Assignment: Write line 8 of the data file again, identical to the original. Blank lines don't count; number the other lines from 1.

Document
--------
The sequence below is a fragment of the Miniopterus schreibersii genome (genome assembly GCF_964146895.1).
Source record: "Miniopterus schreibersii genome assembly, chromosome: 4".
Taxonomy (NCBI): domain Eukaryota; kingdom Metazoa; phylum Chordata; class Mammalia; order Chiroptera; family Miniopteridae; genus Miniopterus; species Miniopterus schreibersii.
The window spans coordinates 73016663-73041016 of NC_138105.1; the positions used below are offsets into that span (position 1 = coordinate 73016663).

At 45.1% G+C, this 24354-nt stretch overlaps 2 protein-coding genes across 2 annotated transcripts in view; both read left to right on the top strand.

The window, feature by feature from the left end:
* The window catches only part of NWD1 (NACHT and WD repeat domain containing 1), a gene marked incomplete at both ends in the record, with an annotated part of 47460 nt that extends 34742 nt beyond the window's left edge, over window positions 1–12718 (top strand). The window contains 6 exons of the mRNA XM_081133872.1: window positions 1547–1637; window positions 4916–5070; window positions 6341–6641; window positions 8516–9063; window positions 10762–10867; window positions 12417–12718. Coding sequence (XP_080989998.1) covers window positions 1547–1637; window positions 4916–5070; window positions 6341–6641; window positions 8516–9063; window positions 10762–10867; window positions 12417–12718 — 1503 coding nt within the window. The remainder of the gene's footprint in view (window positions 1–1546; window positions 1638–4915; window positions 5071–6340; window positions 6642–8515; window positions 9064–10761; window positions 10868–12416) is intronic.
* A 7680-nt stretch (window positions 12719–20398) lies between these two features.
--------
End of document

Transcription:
* A 7680-nt stretch (window positions 12719–20398) lies between these two features.